Date: Wednesday December 18, 2013
Location: High Noon Saloon (map)
Life is risky business
Summary: Fitness, or the ability to survive and reproduce, of every organism on the planet is influenced by risks. But risks are not equally dangerous and vary over time and space. Although organisms may perceive direct threats (e.g., muggers) as more of a risk, indirect threats (e.g., embezzlement) are often not sufficiently detected and could cause greater harm because more resources (money) are lost. Therefore, organisms must be able to perceive where and when risks are likely to occur while acquiring needed resources, such as frozen pizzas or a potential mate with a spectacular physique. We explore how the Risk Allocation Hypothesis helps us understand how humans and wildlife use similar behaviors to avoid risks and increase their fitness potential. Whether it is hiding yo kids and yo wife from intruders or not feeding during moonlit nights to avoid being eaten by an owl, perception of risks is essential to life on Planet Earth.
Bio: Jared Duquette is a wildlife ecologist and currently working on a post-doc related to black bear ecology. He is an avid outdoorsman, harmonica player, hip-hop dancer, and connoisseur of reuben sandwiches. His afternoons commonly include researching charismatic mega-fauna, drawing crayon portraits of people, and listening to 80’s hair bands.
Entropy, Everyone’s Favorite Thermodynamic Function
Summary: Entropy has been causing serious philosophical angst since it was first formulated 160 years ago. Matter and energy tend to disperse, and since the universe’s energy is finite, in the end maybe it’s useless to even try creating order. Entropy’s tendency to increase limits the efficiency of engines and information transfer, and it might spell our doom by heat death of the universe. But, perhaps surprisingly, entropy is also a driving force in biology for creating organized structures like folded enzymes and a bacterial nucleoid separated from ribosomes. In this talk, I’ll examine what entropy means, how we study and talk about it, and our fight for order in an increasingly random universe.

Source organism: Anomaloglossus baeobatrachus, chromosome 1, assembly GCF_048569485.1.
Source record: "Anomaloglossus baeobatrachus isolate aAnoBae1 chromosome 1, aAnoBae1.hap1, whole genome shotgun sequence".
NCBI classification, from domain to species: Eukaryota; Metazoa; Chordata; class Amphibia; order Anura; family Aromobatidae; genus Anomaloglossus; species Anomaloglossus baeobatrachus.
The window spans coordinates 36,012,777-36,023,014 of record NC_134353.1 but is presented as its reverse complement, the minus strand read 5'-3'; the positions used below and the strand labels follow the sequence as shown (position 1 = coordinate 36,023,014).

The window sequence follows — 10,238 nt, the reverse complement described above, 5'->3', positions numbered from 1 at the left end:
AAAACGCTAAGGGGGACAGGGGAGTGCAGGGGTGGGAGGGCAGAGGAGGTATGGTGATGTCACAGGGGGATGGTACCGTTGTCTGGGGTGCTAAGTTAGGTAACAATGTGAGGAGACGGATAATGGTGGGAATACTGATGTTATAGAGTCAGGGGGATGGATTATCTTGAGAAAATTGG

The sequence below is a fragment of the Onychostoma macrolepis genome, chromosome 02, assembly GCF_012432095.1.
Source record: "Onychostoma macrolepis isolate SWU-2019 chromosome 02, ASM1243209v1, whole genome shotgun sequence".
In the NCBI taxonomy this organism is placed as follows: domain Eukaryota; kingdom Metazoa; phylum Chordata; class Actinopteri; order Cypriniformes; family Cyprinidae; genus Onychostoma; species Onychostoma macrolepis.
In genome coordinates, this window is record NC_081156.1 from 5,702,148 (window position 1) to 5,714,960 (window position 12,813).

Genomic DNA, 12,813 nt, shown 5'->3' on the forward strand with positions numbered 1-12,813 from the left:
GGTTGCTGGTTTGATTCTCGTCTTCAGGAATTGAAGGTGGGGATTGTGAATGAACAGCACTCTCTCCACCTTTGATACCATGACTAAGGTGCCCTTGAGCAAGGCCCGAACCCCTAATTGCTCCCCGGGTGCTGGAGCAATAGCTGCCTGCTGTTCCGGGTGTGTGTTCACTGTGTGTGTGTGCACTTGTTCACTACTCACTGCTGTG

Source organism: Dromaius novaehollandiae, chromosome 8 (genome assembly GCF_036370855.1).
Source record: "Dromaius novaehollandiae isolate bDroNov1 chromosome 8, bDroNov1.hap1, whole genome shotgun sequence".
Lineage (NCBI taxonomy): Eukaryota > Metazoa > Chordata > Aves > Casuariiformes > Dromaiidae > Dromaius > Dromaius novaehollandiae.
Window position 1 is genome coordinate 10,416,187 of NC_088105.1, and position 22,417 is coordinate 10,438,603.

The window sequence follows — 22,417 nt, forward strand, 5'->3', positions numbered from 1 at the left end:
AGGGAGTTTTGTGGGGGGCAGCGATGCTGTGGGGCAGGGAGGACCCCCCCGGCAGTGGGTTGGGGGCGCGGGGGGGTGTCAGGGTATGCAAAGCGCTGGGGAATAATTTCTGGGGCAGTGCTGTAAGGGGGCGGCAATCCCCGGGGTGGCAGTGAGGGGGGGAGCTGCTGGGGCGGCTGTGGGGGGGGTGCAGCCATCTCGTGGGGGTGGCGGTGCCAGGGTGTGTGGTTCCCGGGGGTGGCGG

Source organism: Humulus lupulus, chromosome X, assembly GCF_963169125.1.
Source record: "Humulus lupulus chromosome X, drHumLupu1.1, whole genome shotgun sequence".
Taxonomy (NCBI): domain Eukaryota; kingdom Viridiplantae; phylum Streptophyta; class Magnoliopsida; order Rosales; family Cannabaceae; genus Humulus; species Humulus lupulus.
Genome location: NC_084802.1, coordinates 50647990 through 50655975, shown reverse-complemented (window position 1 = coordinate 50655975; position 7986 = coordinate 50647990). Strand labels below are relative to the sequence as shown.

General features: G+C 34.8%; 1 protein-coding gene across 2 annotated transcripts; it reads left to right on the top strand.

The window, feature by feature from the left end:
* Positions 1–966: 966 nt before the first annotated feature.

Presenter bio: Emily Ruff is a UW-Madison graduate student who spends most of her time thinking about molecular biology. She loves thermodynamics, the liberal arts, and strong coffee, among many other things.
Schlongs of the World
Summary: Forget locker room comparisons, how does your penis measure up in the animal kingdom? More than 3 billion years of evolution have pounded the penis into myriad shapes, sizes and functions. You’ll learn which species boasts the longest, the strongest, the downright weirdest willy of all. How do they work? What do the ladies have to say about it? And why in Darwin’s name is it shaped like that?
“Heartwarming entertainment for the whole family.” NY Times Book Review
“Timed for the holiday season, Seiler’s insights are guaranteed to bring any conversation to a screeching halt.” Neil deGrasse Tyson
“Two dicks up.” Siskel and Ebert
Presenter bio: Deborah Seiler is a science communications specialist for the UW-Extension and Department of Natural Resources. She returns to Madison Nerd Nite from her previous talk, Sex on Six Legs.